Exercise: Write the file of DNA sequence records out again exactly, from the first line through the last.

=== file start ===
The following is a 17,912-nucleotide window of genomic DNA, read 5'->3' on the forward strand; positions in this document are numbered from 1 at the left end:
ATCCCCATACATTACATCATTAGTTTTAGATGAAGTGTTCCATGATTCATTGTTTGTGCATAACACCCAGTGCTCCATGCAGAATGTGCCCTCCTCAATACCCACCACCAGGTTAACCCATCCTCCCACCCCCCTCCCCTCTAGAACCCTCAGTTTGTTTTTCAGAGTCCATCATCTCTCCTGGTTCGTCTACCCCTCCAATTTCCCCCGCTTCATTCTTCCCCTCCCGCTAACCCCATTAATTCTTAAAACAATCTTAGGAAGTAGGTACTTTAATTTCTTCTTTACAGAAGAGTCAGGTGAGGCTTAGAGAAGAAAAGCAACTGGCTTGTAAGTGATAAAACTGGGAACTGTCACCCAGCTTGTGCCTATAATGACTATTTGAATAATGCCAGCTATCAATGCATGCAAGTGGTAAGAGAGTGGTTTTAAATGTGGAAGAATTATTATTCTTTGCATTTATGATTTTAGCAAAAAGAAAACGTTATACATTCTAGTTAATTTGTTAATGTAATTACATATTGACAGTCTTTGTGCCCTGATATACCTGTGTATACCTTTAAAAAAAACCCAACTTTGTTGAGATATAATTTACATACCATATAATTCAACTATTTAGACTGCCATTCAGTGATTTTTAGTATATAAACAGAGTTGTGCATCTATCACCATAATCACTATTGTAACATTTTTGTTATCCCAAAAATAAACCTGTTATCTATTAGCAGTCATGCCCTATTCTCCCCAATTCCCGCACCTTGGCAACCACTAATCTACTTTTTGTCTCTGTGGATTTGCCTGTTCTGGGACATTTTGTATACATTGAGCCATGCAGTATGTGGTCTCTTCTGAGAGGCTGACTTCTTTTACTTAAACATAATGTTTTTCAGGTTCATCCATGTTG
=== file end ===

The following is a 17,912-nucleotide window of genomic DNA, read 5'->3' on the forward strand; positions in this document are numbered from 1 at the left end:
ATCCCCATACATTACATCATTAGTTTTAGATGAAGTGTTCCATGATTCATTGTTTGTGCATAACACCCAGTGCTCCATGCAGAATGTGCCCTCCTCAATACCCACCACCAGGTTAACCCATCCTCCCACCCCCCTCCCCTCTAGAACCCTCAGTTTGTTTTTCAGAGTCCATCATCTCTCCTGGTTCGTCTACCCCTCCAATTTCCCCCGCTTCATTCTTCCCCTCCCGCTAACCCCATTAATTCTTAAAACAATCTTAGGAAGTAGGTACTTTAATTTCTTCTTTACAGAAGAGTCAGGTGAGGCTTAGAGAAGAAAAGCAACTGGCTTGTAAGTGATAAAACTGGGAACTGTCACCCAGCTTGTGCCTATAATGACTATTTGAATAATGCCAGCTATCAATGCATGCAAGTGGTAAGAGAGTGGTTTTAAATGTGGAAGAATTATTATTCTTTGCATTTATGATTTTAGCAAAAAGAAAACGTTATACATTCTAGTTAATTTGTTAATGTAATTACATATTGACAGTCTTTGTGCCCTGATATACCTGTGTATACCTTTAAAAAAAACCCAACTTTGTTGAGATATAATTTACATACCATATAATTCAACTATTTAGACTGCCATTCAGTGATTTTTAGTATATAAACAGAGTTGTGCATCTATCACCATAATCACTATTGTAACATTTTTGTTATCCCAAAAATAAACCTGTTATCTATTAGCAGTCATGCCCTATTCTCCCCAATTCCCGCACCTTGGCAACCACTAATCTACTTTTTGTCTCTGTGGATTTGCCTGTTCTGGGACATTTTGTATACATTGAGCCATGCAGTATGTGGTCTCTTCTGAGAGGCTGACTTCTTTTACTTAAACATAATGTTTTTCAGGTTCATCCATGTTG